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Price lowered on surplus RWSA house in Western Albemarle

Remember that handyman-special house that the local water authority offered for sale in September? It’s still on the market.

“We didn’t get any bids,” said Andrea Bowles, the water resources manager for the Rivanna Water & Sewer Authority.

The late 19th century structure known as the “Elliot House” was offered two months ago to anyone who would pay at least $300,000 for the 2.2-acre property located between Free Union and Earlysville. A bidder who would vow to preserve this house in one of the more scenic parts of Albemarle County could obtain it for as little as $250,000.

But apparently that wasn’t low enough. Now, the RWSA has issued a new bid packet that puts the minimum bid at $149,000 for those who’d bulldoze and $124,000 for those who’d preserve. The new prices intrigue renovator Rob Robertson of Robertson Renovations.

“Really?” Robertson asked upon hearing the new pricing. “Maybe I’ll go buy it.”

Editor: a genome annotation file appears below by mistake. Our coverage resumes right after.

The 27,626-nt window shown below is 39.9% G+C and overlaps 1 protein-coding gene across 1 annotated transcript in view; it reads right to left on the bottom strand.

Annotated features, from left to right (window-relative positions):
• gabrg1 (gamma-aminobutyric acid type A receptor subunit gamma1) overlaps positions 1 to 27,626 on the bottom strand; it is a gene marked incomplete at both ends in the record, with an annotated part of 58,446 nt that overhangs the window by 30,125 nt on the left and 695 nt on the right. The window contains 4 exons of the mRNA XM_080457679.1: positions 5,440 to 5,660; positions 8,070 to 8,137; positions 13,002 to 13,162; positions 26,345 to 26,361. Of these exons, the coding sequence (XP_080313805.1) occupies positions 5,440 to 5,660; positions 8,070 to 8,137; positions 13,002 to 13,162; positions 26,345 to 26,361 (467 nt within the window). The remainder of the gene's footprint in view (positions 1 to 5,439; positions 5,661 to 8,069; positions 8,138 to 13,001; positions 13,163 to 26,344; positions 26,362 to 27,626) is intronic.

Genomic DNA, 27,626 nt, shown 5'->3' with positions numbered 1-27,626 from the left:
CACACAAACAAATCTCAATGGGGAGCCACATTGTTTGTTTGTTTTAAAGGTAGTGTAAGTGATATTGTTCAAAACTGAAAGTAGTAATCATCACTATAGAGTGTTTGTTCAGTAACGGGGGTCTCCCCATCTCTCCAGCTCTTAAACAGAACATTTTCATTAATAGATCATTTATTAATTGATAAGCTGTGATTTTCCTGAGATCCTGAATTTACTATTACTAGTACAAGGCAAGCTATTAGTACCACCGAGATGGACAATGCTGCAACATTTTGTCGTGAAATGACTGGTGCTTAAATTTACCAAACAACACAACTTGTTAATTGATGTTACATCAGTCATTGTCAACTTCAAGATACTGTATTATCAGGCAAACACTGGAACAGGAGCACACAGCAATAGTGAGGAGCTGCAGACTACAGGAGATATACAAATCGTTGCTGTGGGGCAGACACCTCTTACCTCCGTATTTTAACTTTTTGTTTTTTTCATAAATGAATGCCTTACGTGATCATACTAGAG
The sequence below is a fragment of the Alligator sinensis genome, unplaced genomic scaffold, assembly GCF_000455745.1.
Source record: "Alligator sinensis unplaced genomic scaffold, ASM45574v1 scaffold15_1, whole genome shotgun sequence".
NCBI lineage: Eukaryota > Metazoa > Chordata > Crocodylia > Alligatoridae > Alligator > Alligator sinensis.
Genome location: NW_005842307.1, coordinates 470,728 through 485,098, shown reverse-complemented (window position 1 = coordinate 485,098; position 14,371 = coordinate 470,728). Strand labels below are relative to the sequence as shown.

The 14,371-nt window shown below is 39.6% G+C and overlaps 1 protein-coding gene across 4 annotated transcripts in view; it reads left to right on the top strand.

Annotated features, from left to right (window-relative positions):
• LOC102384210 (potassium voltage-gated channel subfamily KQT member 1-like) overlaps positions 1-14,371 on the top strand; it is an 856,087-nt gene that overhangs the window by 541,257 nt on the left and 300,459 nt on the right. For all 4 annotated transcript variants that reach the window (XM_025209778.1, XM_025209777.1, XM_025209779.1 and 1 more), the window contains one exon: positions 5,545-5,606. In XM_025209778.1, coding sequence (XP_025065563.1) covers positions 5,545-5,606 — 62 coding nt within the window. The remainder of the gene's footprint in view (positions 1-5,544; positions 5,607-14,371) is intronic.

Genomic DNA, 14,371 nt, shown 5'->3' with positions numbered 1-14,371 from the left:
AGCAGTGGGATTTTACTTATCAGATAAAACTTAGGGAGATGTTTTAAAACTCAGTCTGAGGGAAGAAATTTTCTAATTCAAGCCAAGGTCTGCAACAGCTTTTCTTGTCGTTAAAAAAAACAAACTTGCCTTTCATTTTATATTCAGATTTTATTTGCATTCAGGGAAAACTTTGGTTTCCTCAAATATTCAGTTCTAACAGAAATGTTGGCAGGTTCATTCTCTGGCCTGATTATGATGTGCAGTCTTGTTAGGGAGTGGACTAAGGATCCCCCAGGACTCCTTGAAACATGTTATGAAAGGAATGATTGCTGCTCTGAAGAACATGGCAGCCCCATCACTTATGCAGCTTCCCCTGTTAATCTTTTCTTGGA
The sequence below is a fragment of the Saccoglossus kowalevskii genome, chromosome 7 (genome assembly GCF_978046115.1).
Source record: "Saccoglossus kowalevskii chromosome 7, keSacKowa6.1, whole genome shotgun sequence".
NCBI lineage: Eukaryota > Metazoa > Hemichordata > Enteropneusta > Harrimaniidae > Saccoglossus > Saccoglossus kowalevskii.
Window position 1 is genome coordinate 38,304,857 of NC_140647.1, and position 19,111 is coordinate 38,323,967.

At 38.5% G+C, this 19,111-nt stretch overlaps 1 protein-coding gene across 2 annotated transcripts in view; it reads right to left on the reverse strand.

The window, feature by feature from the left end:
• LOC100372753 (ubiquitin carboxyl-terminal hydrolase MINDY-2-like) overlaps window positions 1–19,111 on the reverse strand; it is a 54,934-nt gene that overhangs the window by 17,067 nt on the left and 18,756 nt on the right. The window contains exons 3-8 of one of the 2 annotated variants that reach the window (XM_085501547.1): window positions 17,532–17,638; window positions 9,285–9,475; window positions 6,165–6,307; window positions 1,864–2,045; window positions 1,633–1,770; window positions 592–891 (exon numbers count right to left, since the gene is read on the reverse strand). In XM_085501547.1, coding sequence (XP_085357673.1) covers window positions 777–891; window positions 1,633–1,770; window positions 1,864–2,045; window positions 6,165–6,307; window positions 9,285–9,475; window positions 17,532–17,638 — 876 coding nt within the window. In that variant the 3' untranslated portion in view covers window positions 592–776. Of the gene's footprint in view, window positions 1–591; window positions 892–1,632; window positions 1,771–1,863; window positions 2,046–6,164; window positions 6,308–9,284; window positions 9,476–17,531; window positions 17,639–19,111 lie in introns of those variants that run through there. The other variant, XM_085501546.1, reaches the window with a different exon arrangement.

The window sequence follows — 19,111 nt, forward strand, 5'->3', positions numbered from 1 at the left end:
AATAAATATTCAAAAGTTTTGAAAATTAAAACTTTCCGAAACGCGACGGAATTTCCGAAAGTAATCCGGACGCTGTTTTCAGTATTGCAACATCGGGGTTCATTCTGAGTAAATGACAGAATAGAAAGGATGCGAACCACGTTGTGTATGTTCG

Back in September, Robertson had toured the house with a couple who were prospective buyers and informed them of a litany of needed renovations. He says the new pricing should lure some bids.

“It’s totally marketable at that price,” said Robertson. “I think it’s a great spot, it’s got good history, and there’s a lot you can do with it.”

The house has three fireplaces and about 2,000 square feet of space. Outside, its stucco skin is covered with grime and algae, and some eaves are rotted. Inside, mouse droppings compete on volume with dead insects, and a hole in the kitchen floor speak to years without a tenant.

The RWSA purchased this property as part of 1,314 acres acquired—some of by eminent domain—in the 1980s to create a new reservoir. However, officials subsequently discovered that the waterway that would be impounded—Buck Mountain Creek—was habitat to the James River spinymussel, an endangered species of freshwater mollusk. RWSA kept the land, later planting new trees and shrubs and fencing out livestock as “mitigation” to compensate for the land subsequently flooded when RWSA expanded the Ragged Mountain Reservoir.

Bowles says that RWSA’s board views holding on to this property as a liability and hopes that the new pricing stokes some interest. Bids are due by 2 p.m. on Nov. 8.

“We will open bids on the eighth and then take it to the board,” said Bowles. “The board has to ultimately approve the sale.”

Renovator Robertson contended that the new price will definitely result in a sale this time.

“It’s got good bones,” said Robertson, “but now it’s workable and doable at that price.”


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